Monday, 6 December 2010

UK Black Metal Week

Regular readers may remember the One Man Black Metal Band Week I did in the summer. This week will be a similar event, of far greater proportion and scope.  The next five days will be entirely, without distraction, devoted to UK Black Metal bands; known henceforth as UKBM. All week I'll be introducing new and critical bands each day, then one more classic from someone who should really need no introduction (though I won't be able to help myself add a few words).  There will be interviews with several of the most distinguishable and provocative artists involved across this movement, including Cäina, Ghast, Sleeping Peonies, Hateful Abandon, A Forest of Stars, and Barad-Dur; but before we proceed any further, there's no more appropriate way for me to begin than by giving you the song that named the entire genre from the band that arguably began the whole movement, once upon a time in Newcastle:

Venom - Black Metal

lay down your soul to the gods rock `n' roll
metal ten fold through the deadly black hole
riding hells stallions bareback and free
taking our chances with raw energy

Over the last few years there has been a noticeable rise and revolution in the Black Metal being produced in the UK, a multitude of bands emerging from various places around the country with a variety of sounds.  One thread pulling several of these bands out of the underground into the light of visible media attention is a shared interest in environment and national heritage, yet there is also much more that is occuring further underground, that isn't receiving any greater attention but that is adding more grist to the old Satanic mills of the British Black Metal scene.  In this week I'm going to examine what's been going on and whether any of the bands involve see themselves as part of a unfiied movement, whether any shared consciousness is at work, or whether we're simply living in a time of coincidental talent in abundance.

The US Cascadian metal scene, inspired by the looser and more progressive Weakling, may be responsible for really igniting one of the flames within the genre over here, and certainly giving journalism a much easier handle with which to grasp a certain sound which has been developing. Musically the influence of the atmospheres, transcendental burst beat and progressive cosmic expanse of the likes of Xasthur, Wolves in the Throne Room, and Agalloch can be heard informing bands this side of the ocean such as Extinction, Wodensthrone, Winterfylleth and Fen, who continue similar themes with heavily British influences. In parallel to that is another strain of distinctly British influenced Black Metal that incorporates elements of cultural heritage from a much more recent history; post-punk, industrial, new-wave, and shoegaze are all appearing in the sounds of bands such as Cäina, Hateful Abandon, and Sleeping Peonies, all of which somehow manage to lash a whole new range of previously inconceivably sympathetic sounds onto an otherwise inhospitable blackened skeleton.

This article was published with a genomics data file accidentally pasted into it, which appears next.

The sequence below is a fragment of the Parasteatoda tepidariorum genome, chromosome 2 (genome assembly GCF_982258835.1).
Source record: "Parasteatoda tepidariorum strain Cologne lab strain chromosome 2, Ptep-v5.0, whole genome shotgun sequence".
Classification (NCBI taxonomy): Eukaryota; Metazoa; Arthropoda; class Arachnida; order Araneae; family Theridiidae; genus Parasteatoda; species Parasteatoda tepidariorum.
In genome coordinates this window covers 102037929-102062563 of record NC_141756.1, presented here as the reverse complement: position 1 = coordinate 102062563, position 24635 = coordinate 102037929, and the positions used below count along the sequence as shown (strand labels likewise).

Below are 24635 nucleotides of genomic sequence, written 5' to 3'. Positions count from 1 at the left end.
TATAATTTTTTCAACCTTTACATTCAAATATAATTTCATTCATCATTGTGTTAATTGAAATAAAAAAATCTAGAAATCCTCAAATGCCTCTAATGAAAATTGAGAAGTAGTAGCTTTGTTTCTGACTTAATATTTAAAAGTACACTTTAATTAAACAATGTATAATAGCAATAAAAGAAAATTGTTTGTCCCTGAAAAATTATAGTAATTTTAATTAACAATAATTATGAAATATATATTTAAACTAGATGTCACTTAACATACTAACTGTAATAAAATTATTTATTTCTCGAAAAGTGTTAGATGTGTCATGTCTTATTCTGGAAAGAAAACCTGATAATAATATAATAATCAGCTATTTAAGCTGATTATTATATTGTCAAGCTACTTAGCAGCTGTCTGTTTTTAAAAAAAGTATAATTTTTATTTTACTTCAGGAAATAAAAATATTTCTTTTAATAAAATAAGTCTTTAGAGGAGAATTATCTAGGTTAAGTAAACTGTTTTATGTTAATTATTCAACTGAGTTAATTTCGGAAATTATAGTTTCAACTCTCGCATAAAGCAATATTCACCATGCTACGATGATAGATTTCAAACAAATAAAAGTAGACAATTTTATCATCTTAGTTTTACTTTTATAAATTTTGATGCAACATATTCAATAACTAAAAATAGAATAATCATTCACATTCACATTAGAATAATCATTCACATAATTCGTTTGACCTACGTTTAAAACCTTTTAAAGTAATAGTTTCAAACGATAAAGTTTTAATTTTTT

Black Metal in the UK is proving the genre to be as mutable as it is rigid. Whether there really are any true central tenets to it is a matter of considerable debate, and one which the UK is capriciously dismantling. Whether any of the bands in the country care whether anyone else is ploughing similar furrows or creating something else is again entirely subjective – much of the USBM discourse has revealed little evidence of conscious creative cohesion too, as Brandon Stousy's oral history of USBM is discovering. Anyone not rooted into the mid '90's aesthetic has an entire world of experimental noise, literary and sociological discourse to explore - for the kvlt purists, the UK will be a very unforgiving and alien landscape. A template for black metal certainly exists, and it is something that can almost instantly be discerned as soon as an image and sound are beheld, if not before. What, arguably, began as a movement involving fuzz tones, trance rhythms and occult themes has progressed over the years to become something of a musicological core capable of being embellished with any kind of individual ideological, environmental and cultural belief or eccentricities.

Fists ready at the face of God, mead horns up, minds open.

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